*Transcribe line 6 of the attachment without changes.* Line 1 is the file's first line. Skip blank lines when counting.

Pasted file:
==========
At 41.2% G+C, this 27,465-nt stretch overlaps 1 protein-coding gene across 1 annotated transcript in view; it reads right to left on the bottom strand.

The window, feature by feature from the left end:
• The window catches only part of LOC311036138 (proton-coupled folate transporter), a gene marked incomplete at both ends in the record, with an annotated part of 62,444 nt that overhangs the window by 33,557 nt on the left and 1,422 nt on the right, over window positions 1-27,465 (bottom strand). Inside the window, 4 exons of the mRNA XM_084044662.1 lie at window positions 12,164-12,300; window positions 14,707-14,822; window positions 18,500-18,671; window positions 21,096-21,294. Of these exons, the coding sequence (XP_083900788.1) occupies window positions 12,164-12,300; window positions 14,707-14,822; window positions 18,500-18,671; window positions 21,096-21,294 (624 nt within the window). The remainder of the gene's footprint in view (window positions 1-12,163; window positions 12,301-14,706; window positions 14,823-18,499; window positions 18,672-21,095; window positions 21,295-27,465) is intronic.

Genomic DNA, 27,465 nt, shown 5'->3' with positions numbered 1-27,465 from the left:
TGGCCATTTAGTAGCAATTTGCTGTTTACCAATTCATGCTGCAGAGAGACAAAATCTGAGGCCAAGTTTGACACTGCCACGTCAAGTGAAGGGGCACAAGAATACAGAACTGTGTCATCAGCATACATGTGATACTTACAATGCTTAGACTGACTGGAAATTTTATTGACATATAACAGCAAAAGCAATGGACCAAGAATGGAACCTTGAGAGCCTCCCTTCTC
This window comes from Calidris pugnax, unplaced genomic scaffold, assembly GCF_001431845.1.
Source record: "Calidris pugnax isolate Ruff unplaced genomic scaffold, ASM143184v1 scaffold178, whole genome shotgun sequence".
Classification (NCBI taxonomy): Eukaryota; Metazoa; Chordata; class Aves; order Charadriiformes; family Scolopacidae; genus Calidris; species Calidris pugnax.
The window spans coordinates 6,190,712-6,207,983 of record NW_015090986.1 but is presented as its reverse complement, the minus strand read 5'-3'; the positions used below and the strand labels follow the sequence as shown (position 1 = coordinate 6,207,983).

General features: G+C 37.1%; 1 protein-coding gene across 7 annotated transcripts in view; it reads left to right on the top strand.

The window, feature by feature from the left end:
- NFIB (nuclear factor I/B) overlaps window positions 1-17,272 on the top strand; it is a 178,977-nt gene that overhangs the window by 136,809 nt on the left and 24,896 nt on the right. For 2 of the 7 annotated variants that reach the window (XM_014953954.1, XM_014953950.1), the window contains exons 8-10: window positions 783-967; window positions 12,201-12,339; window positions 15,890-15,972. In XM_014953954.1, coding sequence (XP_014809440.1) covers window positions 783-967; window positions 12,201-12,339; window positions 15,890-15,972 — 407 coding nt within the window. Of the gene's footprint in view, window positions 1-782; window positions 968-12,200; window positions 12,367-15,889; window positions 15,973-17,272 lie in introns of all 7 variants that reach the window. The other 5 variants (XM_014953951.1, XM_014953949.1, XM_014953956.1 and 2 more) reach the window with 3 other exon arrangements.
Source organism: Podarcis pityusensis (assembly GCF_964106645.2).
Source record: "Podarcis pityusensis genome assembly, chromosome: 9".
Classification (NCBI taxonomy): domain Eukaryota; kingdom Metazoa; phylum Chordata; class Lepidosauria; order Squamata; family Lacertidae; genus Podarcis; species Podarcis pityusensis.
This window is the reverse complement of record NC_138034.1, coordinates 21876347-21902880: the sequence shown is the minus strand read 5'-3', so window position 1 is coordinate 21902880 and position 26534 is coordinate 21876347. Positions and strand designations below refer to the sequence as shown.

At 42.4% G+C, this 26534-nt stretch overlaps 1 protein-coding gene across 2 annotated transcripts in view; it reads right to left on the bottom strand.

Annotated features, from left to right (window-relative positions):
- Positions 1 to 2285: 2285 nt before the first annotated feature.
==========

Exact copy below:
This window comes from Calidris pugnax, unplaced genomic scaffold, assembly GCF_001431845.1.